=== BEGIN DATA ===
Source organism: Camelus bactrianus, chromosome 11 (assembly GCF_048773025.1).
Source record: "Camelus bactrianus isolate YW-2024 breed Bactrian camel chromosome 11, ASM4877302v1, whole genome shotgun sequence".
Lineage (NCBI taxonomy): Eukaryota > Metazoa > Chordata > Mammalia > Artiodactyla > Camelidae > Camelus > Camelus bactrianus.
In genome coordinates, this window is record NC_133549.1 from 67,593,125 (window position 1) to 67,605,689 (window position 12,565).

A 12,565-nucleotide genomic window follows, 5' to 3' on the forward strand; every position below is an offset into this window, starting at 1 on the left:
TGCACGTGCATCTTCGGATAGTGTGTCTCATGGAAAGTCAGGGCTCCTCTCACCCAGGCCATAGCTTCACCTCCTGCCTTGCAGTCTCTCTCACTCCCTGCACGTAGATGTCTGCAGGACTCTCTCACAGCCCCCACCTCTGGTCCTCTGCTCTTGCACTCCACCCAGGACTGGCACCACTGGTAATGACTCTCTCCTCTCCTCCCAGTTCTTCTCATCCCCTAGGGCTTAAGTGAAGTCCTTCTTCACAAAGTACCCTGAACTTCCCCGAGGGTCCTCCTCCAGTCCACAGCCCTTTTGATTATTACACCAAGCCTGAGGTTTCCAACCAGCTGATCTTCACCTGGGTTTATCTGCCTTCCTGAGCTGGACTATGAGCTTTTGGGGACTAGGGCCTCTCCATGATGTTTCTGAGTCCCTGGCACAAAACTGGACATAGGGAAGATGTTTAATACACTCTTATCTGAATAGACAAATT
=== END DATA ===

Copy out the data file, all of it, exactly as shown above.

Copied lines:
Source organism: Camelus bactrianus, chromosome 11 (assembly GCF_048773025.1).
Source record: "Camelus bactrianus isolate YW-2024 breed Bactrian camel chromosome 11, ASM4877302v1, whole genome shotgun sequence".
Lineage (NCBI taxonomy): Eukaryota > Metazoa > Chordata > Mammalia > Artiodactyla > Camelidae > Camelus > Camelus bactrianus.
In genome coordinates, this window is record NC_133549.1 from 67,593,125 (window position 1) to 67,605,689 (window position 12,565).

A 12,565-nucleotide genomic window follows, 5' to 3' on the forward strand; every position below is an offset into this window, starting at 1 on the left:
TGCACGTGCATCTTCGGATAGTGTGTCTCATGGAAAGTCAGGGCTCCTCTCACCCAGGCCATAGCTTCACCTCCTGCCTTGCAGTCTCTCTCACTCCCTGCACGTAGATGTCTGCAGGACTCTCTCACAGCCCCCACCTCTGGTCCTCTGCTCTTGCACTCCACCCAGGACTGGCACCACTGGTAATGACTCTCTCCTCTCCTCCCAGTTCTTCTCATCCCCTAGGGCTTAAGTGAAGTCCTTCTTCACAAAGTACCCTGAACTTCCCCGAGGGTCCTCCTCCAGTCCACAGCCCTTTTGATTATTACACCAAGCCTGAGGTTTCCAACCAGCTGATCTTCACCTGGGTTTATCTGCCTTCCTGAGCTGGACTATGAGCTTTTGGGGACTAGGGCCTCTCCATGATGTTTCTGAGTCCCTGGCACAAAACTGGACATAGGGAAGATGTTTAATACACTCTTATCTGAATAGACAAATT